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Dr. Scott MacDonald gives a tour of Vancouver’s Providence Crosstown Clinicwhich will begin administering prescription heroin next week.Rafal Gerszak/The Globe and Mail

In a North American first, heroin addicts in Vancouver will soon receive prescription heroin outside of a clinical trial.

Doctors at the Providence Crosstown Clinic received shipment of the drug this week for 26 former trial participants and will begin administering the drugs next week. In all, 120 severely addicted people have received authorization from Health Canada to receive the drugs; the rest are expected to get them soon.

This development comes after more than a year of battles between Vancouver doctors and federal Health Minister Rona Ambrose. Doctors who had been prescribing heroin within the trial sought authorization to continue prescribing it afterward to keep the addicts from illicit heroin use and associated harms. But in October, 2013, Ms. Ambrose objected to Health Canada's approval of the treatment and introduced regulations to make prescribing the drug (chemical name diacetylmorphine) outside of a clinical trial illegal.

Providence and five plaintiffs, represented by the Pivot Legal Society, launched a constitutional challenge and sought an injunction while the case is before the courts. After a three-day hearing in May, B.C. Supreme Court Chief Justice Christopher Hinkson granted the injunction, saying risks associated with severe heroin addiction "will be reduced if [the addicts] receive injectable diacetylmorphine treatment from Providence physicians."

David Byres, vice-president of Acute Clinical Programs at Providence Health Care, said it is "exciting" to be able to move forward with a course of action that has been proven effective in clinical trials not only in Canada, but around the world.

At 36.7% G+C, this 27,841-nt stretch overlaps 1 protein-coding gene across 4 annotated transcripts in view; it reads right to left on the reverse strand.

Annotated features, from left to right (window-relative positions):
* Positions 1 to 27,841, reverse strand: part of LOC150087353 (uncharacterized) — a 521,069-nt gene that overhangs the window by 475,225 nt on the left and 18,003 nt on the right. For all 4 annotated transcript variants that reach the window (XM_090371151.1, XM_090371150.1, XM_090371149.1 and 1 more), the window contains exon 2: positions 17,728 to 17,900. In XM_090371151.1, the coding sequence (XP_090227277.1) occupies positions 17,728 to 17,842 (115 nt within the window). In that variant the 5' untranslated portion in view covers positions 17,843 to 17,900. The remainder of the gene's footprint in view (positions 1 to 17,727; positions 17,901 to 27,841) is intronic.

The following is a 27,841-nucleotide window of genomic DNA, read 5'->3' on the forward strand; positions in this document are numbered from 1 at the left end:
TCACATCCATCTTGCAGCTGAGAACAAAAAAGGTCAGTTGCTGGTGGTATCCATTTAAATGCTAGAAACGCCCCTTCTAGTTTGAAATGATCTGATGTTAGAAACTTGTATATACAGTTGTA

"The patients are so desperate for treatment, so desperate to be able to no longer be addicted," Mr. Byres said Friday. "It's a great thing to be able to help them, and help with the addiction that has taken over their entire lives."

With prescription heroin, patients attend the clinic two or three times a day, at set times, to receive the pharmaceutical-grade drug and sterilized supplies with which to inject it. They then must sit in a lounge-like area for 20 minutes so nurses can monitor them for adverse effects.

Several European studies have shown that for the small subsection of severe addicts who do not respond to repeated attempts at more common treatments, such as methadone, prescription heroin resulted in a reduction of illicit drug use and criminal activity and physical and mental health improvements. Employment satisfaction and social reintegration also improved.

The 2005-2008 North American Opiate Medication Initiative (NAOMI), led by researchers from Providence and the University of British Columbia, produced the same results. A follow-up study by the same researchers called the Study to Assess Longer-term Opioid Medication Effectiveness (SALOME) seeks to find whether hydromorphone – a powerful but legal pain medication – is as effective a treatment as prescription heroin. The double-blind trials' severely addicted 202 participants were split in half, with one half receiving hydromorphone and the other heroin.

As participants cycled out of SALOME, some had stabilized enough so that methadone became a sufficient treatment. For the others, doctors applied to Health Canada to continue prescribing heroin outside of the trial, as it has already been proven effective and hydromorphone is still being studied. Health Canada sought the advice of an independent expert on opioid dependence and in September, 2013, began approving the trial doctors' requests.

Since Ms. Ambrose banned the use of prescription heroin in October, about 30 of the severely addicted patients have left the Providence doctors' care, with some relapsing into illicit heroin use. However, the clinic is optimistic it can re-engage them, Mr. Byres said.

Adrienne Smith, a health and drug policy lawyer with the Pivot Legal Society, said Pivot is looking forward to making arguments at trial about the plaintiffs' constitutional rights to access life-saving treatments.

"The minister made the decision to change the regulations preventing them from getting this medication based on ideology and not evidence," Ms. Smith said. "The minister's decision put the lives of heroin users in jeopardy."

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